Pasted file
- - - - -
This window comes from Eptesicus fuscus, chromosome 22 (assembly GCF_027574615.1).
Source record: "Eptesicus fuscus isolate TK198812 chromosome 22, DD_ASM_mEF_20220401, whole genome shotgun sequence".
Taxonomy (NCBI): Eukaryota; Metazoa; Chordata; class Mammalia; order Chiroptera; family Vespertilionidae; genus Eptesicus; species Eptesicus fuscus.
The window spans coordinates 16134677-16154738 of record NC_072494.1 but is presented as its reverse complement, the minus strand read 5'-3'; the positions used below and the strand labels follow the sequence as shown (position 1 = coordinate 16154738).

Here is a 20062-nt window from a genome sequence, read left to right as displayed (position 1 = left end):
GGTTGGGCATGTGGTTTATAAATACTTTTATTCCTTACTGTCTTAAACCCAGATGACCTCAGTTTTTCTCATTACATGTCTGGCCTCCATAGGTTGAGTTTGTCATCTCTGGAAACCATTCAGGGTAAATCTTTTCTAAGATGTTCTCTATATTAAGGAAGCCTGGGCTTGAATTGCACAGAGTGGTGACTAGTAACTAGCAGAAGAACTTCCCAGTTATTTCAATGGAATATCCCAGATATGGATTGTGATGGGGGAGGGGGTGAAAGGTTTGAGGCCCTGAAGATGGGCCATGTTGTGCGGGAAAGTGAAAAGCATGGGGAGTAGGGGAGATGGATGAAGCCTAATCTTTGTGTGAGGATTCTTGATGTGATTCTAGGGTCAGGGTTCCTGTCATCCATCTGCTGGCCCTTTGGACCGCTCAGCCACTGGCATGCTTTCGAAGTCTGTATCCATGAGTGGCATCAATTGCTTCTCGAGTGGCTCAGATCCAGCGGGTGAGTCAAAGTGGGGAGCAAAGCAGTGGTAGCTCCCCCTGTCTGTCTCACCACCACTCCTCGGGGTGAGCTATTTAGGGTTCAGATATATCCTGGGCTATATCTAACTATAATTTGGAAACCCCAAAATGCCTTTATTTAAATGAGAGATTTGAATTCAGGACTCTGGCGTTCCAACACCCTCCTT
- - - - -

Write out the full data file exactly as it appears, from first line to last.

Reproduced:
This window comes from Eptesicus fuscus, chromosome 22 (assembly GCF_027574615.1).
Source record: "Eptesicus fuscus isolate TK198812 chromosome 22, DD_ASM_mEF_20220401, whole genome shotgun sequence".
Taxonomy (NCBI): Eukaryota; Metazoa; Chordata; class Mammalia; order Chiroptera; family Vespertilionidae; genus Eptesicus; species Eptesicus fuscus.
The window spans coordinates 16134677-16154738 of record NC_072494.1 but is presented as its reverse complement, the minus strand read 5'-3'; the positions used below and the strand labels follow the sequence as shown (position 1 = coordinate 16154738).

Here is a 20062-nt window from a genome sequence, read left to right as displayed (position 1 = left end):
GGTTGGGCATGTGGTTTATAAATACTTTTATTCCTTACTGTCTTAAACCCAGATGACCTCAGTTTTTCTCATTACATGTCTGGCCTCCATAGGTTGAGTTTGTCATCTCTGGAAACCATTCAGGGTAAATCTTTTCTAAGATGTTCTCTATATTAAGGAAGCCTGGGCTTGAATTGCACAGAGTGGTGACTAGTAACTAGCAGAAGAACTTCCCAGTTATTTCAATGGAATATCCCAGATATGGATTGTGATGGGGGAGGGGGTGAAAGGTTTGAGGCCCTGAAGATGGGCCATGTTGTGCGGGAAAGTGAAAAGCATGGGGAGTAGGGGAGATGGATGAAGCCTAATCTTTGTGTGAGGATTCTTGATGTGATTCTAGGGTCAGGGTTCCTGTCATCCATCTGCTGGCCCTTTGGACCGCTCAGCCACTGGCATGCTTTCGAAGTCTGTATCCATGAGTGGCATCAATTGCTTCTCGAGTGGCTCAGATCCAGCGGGTGAGTCAAAGTGGGGAGCAAAGCAGTGGTAGCTCCCCCTGTCTGTCTCACCACCACTCCTCGGGGTGAGCTATTTAGGGTTCAGATATATCCTGGGCTATATCTAACTATAATTTGGAAACCCCAAAATGCCTTTATTTAAATGAGAGATTTGAATTCAGGACTCTGGCGTTCCAACACCCTCCTT